Making tracing of local grafitti for piece entitled To Think As We Choose, To Write As We Choose

The Abundance

In October 2007 I sailed 3,991 nautical miles aboard the last remaining Royal Mail Ship, the RMS St. Helena. I was on a voyage that would last for two weeks from Portland, UK, across the equator to the Island of St Helena in the South Atlantic Ocean.

I had dreamed of making this journey as my mother was born and raised on the Island and I had long been fascinated by the imagined isolation of the place. Also, my father was a sailor in the Royal Navy, so I grew up hearing tales of far off lands and life at sea and was keen to put together the pieces of the mystifying stories I had been told. I was aware of how these two people, spending much of their lives with access to limited resources, had a very particular and inventive approach to goods and materials.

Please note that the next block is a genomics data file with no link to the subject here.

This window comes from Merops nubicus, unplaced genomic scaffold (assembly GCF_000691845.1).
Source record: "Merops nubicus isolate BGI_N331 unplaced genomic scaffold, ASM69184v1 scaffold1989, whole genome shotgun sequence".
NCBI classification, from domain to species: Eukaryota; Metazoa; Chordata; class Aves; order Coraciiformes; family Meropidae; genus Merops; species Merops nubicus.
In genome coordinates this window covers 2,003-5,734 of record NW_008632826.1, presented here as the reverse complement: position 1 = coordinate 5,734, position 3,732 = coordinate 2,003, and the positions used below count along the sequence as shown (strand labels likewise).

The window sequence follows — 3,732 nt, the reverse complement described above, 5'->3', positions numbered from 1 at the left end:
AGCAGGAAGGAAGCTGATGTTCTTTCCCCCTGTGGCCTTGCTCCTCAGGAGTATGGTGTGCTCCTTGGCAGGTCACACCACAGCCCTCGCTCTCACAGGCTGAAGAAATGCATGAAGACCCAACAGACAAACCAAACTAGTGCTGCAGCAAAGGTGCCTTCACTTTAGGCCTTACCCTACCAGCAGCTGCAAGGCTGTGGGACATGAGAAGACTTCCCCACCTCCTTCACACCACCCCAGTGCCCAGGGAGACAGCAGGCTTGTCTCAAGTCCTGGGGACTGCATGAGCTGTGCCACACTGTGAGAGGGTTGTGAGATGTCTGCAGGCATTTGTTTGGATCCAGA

During this self-initiated residency I intended to focus on the way St Helenians used and appropriated the things around them, and in particular how this approach to objects might alter with the arrival of a proposed airport. Naturally, my interests diverged as it became clear that identities, mythologies and histories were also territory for adaption and reinterpretation.

With grateful support from Deutsche Bank, The Museum of St Helena, The St Helena Tourist Board and the St Helena Development Agency, I spent three months researching and making work, followed by a solo exhibition at the Museum of St Helena.

Museum of St Helena
© Andrew Parker and DACS, 2015